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It might be time to give stock pickers chance

| Saturday, Sept. 26, 2015, 9:00 p.m.

NEW YORK — Bad news keeps piling up for stock pickers, but not everyone is giving up on them.

The majority of actively managed mutual funds continue to fall short of index funds, and investors are voting with their feet, pulling out billions of dollars from those funds every month in search of cheaper and better options. Defenders of portfolio managers say the moment may be near when they prove their worth: when markets get shaky.

Trying to beat the market has long been a losing proposition.

During the last decade, investors would have been better off with an index fund that tracks the Standard & Poor's 500 than the vast majority of large-cap mutual funds run by stock pickers. Only 20 percent of actively managed large-cap funds managed to beat the index over the 10 years through June, according to S&P Dow Jones Indices. The numbers are similar for funds focusing on mid-cap stocks, small-cap stocks and other areas of the market.

The last few years have been tough for stock pickers because stimulus efforts from the Federal Reserve have lifted all stocks, says Lisa Shalett, head of investment and portfolio strategies for Morgan Stanley Wealth Management.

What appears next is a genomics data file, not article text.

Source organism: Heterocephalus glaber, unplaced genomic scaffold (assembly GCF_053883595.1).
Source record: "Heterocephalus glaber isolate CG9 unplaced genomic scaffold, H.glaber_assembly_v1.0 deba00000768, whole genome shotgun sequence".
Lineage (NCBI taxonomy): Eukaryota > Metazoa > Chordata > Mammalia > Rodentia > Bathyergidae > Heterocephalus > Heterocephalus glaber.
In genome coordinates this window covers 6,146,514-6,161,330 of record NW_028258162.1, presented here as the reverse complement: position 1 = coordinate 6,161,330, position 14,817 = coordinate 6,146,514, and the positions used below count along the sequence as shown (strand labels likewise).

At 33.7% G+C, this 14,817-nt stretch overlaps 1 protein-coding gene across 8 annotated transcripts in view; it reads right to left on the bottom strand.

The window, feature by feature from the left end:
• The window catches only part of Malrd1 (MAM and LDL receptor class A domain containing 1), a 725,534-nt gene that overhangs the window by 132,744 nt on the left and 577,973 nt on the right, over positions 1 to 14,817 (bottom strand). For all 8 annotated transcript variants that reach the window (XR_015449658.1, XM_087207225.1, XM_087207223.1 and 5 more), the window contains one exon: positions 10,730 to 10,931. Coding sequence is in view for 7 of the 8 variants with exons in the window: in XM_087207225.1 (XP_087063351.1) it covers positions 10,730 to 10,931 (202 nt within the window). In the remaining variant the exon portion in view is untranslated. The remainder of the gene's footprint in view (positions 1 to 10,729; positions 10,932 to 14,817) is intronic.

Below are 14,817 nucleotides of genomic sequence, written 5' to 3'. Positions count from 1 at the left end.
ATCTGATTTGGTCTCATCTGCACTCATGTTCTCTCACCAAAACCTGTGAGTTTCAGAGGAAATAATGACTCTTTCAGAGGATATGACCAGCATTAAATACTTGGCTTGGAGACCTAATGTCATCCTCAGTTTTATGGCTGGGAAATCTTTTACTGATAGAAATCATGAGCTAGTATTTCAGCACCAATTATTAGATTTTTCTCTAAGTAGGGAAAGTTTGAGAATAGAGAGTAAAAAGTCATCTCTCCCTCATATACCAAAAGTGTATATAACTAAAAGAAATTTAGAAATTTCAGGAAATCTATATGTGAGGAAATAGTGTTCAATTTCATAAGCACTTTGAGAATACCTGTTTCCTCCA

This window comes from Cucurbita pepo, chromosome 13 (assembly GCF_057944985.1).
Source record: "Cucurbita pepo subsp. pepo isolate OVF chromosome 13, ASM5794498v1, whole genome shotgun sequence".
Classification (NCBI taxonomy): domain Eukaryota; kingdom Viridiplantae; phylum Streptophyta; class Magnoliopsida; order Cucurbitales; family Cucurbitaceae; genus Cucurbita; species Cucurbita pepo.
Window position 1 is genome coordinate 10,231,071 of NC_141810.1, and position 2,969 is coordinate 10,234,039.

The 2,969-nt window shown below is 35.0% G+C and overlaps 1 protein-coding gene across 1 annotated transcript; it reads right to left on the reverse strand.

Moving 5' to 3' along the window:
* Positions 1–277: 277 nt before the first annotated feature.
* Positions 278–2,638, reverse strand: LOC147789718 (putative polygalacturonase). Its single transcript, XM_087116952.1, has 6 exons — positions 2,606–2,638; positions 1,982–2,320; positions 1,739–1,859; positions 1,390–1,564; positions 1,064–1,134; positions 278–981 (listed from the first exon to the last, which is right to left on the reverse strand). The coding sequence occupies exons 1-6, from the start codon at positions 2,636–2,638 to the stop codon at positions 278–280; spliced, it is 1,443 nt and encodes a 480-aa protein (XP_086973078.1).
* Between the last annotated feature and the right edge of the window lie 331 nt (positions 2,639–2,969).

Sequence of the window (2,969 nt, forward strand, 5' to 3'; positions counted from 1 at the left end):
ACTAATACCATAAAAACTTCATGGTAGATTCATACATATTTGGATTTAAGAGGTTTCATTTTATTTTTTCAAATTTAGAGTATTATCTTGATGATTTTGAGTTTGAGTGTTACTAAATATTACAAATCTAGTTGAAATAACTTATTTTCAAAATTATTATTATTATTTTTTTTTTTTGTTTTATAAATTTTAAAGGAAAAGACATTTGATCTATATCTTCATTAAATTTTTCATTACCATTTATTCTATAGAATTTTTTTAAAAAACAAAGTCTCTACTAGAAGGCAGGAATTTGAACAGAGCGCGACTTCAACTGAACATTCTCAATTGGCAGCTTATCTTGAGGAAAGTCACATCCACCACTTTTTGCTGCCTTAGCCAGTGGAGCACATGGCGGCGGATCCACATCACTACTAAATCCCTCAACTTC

With the Fed's bond-buying program over and the first increase in interest rates in nearly a decade approaching, Shalett says stock pickers may be able to differentiate themselves.

Capital Group, whose American Funds is the third-largest fund family, points to how some active managers have a better history of minimizing losses during down markets. Not only does that help support the funds' long-term returns, it may help keep skittish investors from jumping out and selling low, only to miss a subsequent rebound.

“If you can moderate that swoon, if you can make it a little less painful, you increase the chance that people stay invested,” says Rob Lovelace, senior member of Capital Group's management committee.

That's why he suggests investors look not only at expenses when choosing a mutual fund, but how it performs during down markets and whether its managers invest in the fund themselves.

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